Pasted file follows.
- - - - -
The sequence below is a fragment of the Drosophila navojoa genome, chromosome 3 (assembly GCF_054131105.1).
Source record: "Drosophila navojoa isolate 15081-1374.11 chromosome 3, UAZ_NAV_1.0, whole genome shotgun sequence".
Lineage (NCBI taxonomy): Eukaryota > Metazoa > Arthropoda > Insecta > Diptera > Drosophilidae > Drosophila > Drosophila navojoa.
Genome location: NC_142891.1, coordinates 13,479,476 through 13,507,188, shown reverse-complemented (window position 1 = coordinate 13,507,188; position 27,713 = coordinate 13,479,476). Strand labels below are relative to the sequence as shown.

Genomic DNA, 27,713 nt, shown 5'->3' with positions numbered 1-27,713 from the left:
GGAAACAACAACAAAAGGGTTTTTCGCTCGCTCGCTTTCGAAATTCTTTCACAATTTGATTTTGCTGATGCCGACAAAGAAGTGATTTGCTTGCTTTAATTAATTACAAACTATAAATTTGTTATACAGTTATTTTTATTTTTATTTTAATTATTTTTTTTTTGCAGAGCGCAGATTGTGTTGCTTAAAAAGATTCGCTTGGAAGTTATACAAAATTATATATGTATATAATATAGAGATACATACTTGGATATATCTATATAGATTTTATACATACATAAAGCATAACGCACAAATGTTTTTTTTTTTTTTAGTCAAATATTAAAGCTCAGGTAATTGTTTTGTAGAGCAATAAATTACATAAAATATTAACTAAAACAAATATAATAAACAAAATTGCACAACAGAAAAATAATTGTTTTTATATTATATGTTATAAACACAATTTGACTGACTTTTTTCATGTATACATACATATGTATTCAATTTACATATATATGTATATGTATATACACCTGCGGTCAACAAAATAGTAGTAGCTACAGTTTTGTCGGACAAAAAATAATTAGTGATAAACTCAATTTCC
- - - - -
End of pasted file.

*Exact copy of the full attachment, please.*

The sequence below is a fragment of the Drosophila navojoa genome, chromosome 3 (assembly GCF_054131105.1).
Source record: "Drosophila navojoa isolate 15081-1374.11 chromosome 3, UAZ_NAV_1.0, whole genome shotgun sequence".
Lineage (NCBI taxonomy): Eukaryota > Metazoa > Arthropoda > Insecta > Diptera > Drosophilidae > Drosophila > Drosophila navojoa.
Genome location: NC_142891.1, coordinates 13,479,476 through 13,507,188, shown reverse-complemented (window position 1 = coordinate 13,507,188; position 27,713 = coordinate 13,479,476). Strand labels below are relative to the sequence as shown.

Genomic DNA, 27,713 nt, shown 5'->3' with positions numbered 1-27,713 from the left:
GGAAACAACAACAAAAGGGTTTTTCGCTCGCTCGCTTTCGAAATTCTTTCACAATTTGATTTTGCTGATGCCGACAAAGAAGTGATTTGCTTGCTTTAATTAATTACAAACTATAAATTTGTTATACAGTTATTTTTATTTTTATTTTAATTATTTTTTTTTTGCAGAGCGCAGATTGTGTTGCTTAAAAAGATTCGCTTGGAAGTTATACAAAATTATATATGTATATAATATAGAGATACATACTTGGATATATCTATATAGATTTTATACATACATAAAGCATAACGCACAAATGTTTTTTTTTTTTTTAGTCAAATATTAAAGCTCAGGTAATTGTTTTGTAGAGCAATAAATTACATAAAATATTAACTAAAACAAATATAATAAACAAAATTGCACAACAGAAAAATAATTGTTTTTATATTATATGTTATAAACACAATTTGACTGACTTTTTTCATGTATACATACATATGTATTCAATTTACATATATATGTATATGTATATACACCTGCGGTCAACAAAATAGTAGTAGCTACAGTTTTGTCGGACAAAAAATAATTAGTGATAAACTCAATTTCC